This is not the first time that NOAA has predicted a shift toward El Nino. Following the record-breaking 2020 Atlantic Hurricane Season, forecasters predicted a shift in 2021 and in 2022. ENSO remained in a cool La Nina state which promotes more hurricanes in the Atlantic.
The area in blue indicates the lower surface sea temperatures associated with the La Nina phase of the eastern Pacific Ocean. La Nina affects weather systems in North America and the Atlantic Ocean and aids tropcial cyclone formation.
Since the 1990s, the Atlantic Multidecadal Oscillation has stayed in a warm phase. Warmer ocean waters help storm development. The oscillation between cool and warm takes place over a twenty to forty years. The temperature difference is slight—less than one degree between extremes. It affects the entire Atlantic Basin north of the equator and possibly parts of the Pacific Ocean as well.
Ocean temperatures typically reach a peak around September-October, coinciding with peak tropical cyclone activity. They reach a low around March and April.
The Atlantic Multidecadal Oscillation or AMO is a long ocean temperature that affects tropical cyclone development. The current state is a warm phase. Using tree rings and ice cores, the AMO has swung less than 1 degree over the past 1000 years and probably longer—long before modern man began affecting climate.
With two of the better-known factors for determining the hurricane season outlook in opposition, the season intensity is an educated guess. The outlook presented by Tropical Storm Risk (TSR) in December indicates a below-average to average season.
If the El Nino Southern Oscillation remains in a cooler, La Nina phase (40 percent chance), we could have a more active season.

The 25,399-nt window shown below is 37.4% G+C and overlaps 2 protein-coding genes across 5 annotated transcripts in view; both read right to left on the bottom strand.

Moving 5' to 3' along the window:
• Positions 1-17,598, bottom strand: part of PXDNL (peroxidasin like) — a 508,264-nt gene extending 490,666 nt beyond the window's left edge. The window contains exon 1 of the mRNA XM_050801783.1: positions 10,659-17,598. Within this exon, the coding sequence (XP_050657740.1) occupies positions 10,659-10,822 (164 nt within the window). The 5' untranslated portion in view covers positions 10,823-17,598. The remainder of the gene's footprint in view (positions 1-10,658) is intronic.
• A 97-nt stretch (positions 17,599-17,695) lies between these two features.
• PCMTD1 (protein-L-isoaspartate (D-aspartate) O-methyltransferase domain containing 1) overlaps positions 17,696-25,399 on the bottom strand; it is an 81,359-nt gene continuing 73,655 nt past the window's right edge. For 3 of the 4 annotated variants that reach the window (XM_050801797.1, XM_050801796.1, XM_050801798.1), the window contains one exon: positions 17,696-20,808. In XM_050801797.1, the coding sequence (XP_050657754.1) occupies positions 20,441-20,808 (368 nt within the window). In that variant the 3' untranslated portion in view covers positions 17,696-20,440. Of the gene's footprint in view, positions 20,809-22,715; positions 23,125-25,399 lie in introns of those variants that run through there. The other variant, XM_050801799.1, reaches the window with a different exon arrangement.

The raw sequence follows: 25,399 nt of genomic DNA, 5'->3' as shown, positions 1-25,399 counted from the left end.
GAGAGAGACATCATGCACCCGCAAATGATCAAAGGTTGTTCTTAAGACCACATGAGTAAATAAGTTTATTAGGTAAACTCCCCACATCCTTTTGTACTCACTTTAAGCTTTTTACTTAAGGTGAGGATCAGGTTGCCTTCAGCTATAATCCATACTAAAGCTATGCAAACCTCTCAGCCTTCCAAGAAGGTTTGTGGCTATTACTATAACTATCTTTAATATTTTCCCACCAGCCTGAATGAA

Hurricane Season Records and Outlook
|Named Storms||Hurricanes||Major Hurricanes|
|Record High (2020)||30||15||7|
|TSR’s 2023 Prediction1||13||6||3|
1 As of December 6, 2022.
Fort Meyers, Florida. Storm surge waters reach the eaves on a house and other houses and buildings in the background.
Hurricane Preparedness Resources
- Hurricane Hazards and Risk Factors
- Make a Hurricane Evacuation Plan
- Hurricane Preparedness Kits and Supplies
- Hurricane Insurance Checkup and Updates
- Prepare Your Home for Hurricanes
- Help Neighbors with Hurricane Preparedness
- Complete Your Hurricane Preparedness Plan
- Emergency Preparedness Tips
- How to Prepare for a Power Outage
- 10 Tips to Survive a Hurricane Disaster
- FEMA Recommends a Generator
- Hurricane Disaster Preparedness
Most Powerful Home Generator Available—Briggs & Stratton 26kW Generator with Automatic Transfer Switch.
Nevertheless, significant non-tropical development of the low is expected during the next couple of days, and hurricane-force wind warnings are in effect. Refer to High Seas Forecasts from @NHC_TAFB and @NWSOPC for more info.https://t.co/qzKXRzpvYK— National Hurricane Center (@NHC_Atlantic) December 8, 2022
Did you know that a standby generator is built to run in any weather, including a hurricane? When an outage hits, they start in seconds and run until the utility restores power.